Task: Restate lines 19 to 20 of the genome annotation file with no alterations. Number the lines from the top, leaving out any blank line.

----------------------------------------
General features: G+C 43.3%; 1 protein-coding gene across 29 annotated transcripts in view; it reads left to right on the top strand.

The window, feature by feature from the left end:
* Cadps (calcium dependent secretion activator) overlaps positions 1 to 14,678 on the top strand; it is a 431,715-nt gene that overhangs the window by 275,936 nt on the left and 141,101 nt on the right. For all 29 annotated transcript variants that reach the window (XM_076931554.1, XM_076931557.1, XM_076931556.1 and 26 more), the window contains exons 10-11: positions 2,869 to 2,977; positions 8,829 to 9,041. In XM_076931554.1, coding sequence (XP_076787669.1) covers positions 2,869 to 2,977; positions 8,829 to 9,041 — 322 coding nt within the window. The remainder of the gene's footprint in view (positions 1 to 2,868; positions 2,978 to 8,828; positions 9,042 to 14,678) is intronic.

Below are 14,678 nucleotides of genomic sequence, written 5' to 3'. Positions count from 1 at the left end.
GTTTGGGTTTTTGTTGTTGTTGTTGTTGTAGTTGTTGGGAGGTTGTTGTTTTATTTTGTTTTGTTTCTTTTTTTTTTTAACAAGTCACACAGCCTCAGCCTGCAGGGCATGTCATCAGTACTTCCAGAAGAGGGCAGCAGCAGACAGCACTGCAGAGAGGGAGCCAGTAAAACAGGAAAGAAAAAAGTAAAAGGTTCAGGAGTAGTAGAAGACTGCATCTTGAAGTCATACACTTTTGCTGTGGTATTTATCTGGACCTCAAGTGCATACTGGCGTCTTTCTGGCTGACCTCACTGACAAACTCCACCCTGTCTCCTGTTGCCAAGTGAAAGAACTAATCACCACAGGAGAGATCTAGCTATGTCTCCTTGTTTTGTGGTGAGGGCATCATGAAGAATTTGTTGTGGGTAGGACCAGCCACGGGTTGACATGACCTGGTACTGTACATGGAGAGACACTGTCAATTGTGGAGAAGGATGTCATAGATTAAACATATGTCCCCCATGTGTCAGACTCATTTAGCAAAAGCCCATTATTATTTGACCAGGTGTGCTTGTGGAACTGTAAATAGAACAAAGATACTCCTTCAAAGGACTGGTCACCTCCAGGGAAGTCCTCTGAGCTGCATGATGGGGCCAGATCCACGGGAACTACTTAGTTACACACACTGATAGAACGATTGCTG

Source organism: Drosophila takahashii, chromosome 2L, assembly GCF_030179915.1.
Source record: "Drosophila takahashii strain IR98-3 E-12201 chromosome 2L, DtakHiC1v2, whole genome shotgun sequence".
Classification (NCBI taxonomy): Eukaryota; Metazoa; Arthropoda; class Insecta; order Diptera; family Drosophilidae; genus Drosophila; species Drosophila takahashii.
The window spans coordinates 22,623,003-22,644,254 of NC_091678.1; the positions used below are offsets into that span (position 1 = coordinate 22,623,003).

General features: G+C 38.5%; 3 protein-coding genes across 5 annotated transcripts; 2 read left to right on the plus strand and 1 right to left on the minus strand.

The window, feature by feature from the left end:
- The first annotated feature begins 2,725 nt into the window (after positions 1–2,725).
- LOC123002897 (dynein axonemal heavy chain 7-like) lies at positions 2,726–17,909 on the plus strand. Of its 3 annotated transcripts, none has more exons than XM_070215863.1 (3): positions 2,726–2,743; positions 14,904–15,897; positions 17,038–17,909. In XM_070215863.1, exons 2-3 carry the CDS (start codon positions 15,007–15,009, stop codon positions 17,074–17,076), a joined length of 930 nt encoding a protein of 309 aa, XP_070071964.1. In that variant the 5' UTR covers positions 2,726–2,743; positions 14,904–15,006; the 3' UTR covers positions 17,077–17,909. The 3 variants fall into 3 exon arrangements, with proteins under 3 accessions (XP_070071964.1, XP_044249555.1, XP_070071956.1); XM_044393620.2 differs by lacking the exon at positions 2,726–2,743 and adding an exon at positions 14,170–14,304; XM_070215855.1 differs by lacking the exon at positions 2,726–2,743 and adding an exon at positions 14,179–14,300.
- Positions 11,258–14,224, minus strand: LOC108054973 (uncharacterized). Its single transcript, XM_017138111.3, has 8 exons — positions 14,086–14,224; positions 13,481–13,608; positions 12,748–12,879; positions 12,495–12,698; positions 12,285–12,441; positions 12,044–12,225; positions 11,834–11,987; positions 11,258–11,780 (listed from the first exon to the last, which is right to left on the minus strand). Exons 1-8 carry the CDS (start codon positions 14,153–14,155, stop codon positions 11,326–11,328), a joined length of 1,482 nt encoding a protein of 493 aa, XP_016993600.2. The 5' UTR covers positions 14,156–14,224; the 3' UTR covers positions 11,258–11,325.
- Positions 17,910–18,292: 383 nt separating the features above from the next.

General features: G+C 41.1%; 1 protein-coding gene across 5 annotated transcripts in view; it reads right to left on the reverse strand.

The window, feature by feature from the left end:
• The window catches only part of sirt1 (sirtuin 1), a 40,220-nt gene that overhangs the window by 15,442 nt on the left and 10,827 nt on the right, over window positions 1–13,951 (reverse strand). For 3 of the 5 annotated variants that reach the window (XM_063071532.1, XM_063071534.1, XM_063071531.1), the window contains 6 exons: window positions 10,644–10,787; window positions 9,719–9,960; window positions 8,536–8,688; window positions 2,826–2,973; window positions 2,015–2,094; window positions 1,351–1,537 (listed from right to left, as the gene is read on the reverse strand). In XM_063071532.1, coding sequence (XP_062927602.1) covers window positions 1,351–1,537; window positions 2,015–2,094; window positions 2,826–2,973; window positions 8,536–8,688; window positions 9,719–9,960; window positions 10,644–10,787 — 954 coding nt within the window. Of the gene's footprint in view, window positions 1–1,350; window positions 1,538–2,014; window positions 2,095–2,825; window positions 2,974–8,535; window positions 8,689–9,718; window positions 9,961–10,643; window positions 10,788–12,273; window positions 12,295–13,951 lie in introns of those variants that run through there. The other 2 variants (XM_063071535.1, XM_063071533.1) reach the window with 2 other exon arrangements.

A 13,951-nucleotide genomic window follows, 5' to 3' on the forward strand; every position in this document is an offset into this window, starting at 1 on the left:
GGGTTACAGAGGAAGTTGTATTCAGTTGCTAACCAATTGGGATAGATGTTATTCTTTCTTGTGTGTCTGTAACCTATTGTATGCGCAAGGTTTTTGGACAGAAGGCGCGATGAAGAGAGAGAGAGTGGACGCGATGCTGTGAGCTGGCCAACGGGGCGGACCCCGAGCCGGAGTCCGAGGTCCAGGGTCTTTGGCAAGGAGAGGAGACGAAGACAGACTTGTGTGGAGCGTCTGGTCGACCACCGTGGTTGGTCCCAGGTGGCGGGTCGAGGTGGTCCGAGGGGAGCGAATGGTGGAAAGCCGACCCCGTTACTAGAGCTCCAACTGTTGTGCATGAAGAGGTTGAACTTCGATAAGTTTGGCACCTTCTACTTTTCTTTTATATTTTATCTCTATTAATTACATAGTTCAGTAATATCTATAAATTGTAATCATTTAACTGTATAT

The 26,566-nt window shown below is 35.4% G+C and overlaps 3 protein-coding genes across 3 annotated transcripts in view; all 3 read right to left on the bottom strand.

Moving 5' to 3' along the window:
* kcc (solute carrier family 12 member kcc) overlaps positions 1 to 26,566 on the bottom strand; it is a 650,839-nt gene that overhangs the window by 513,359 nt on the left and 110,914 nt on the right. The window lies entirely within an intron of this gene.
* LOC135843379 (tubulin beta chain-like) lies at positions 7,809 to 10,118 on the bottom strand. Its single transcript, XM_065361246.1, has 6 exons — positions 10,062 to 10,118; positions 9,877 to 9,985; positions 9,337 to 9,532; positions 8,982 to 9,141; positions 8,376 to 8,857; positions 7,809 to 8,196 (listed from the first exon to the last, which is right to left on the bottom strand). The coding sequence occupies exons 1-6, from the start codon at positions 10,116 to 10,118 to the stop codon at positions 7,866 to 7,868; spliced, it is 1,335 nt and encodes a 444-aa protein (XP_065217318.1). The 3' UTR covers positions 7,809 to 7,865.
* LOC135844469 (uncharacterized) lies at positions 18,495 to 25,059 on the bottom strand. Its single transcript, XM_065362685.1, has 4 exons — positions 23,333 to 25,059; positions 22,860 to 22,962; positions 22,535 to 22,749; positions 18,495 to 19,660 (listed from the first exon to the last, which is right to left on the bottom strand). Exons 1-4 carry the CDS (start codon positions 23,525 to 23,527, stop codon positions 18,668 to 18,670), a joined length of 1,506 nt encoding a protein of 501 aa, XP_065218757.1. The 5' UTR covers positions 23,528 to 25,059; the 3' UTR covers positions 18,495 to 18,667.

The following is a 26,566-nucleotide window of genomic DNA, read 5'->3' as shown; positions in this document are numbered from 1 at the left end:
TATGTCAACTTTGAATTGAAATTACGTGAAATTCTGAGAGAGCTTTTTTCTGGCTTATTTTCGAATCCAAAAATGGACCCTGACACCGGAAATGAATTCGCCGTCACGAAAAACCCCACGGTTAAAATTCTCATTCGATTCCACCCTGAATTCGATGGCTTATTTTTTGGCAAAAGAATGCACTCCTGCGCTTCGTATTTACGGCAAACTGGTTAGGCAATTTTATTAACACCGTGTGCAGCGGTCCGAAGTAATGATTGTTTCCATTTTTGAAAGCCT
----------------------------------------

A 13,951-nucleotide genomic window follows, 5' to 3' on the forward strand; every position in this document is an offset into this window, starting at 1 on the left:
GGGTTACAGAGGAAGTTGTATTCAGTTGCTAACCAATTGGGATAGATGTTATTCTTTCTTGTGTGTCTGTAACCTATTGTATGCGCAAGGTTTTTGGACAGAAGGCGCGATGAAGAGAGAGAGAGTGGACGCGATGCTGTGAGCTGGCCAACGGGGCGGACCCCGAGCCGGAGTCCGAGGTCCAGGGTCTTTGGCAAGGAGAGGAGACGAAGACAGACTTGTGTGGAGCGTCTGGTCGACCACCGTGGTTGGTCCCAGGTGGCGGGTCGAGGTGGTCCGAGGGGAGCGAATGGTGGAAAGCCGACCCCGTTACTAGAGCTCCAACTGTTGTGCATGAAGAGGTTGAACTTCGATAAGTTTGGCACCTTCTACTTTTCTTTTATATTTTATCTCTATTAATTACATAGTTCAGTAATATCTATAAATTGTAATCATTTAACTGTATAT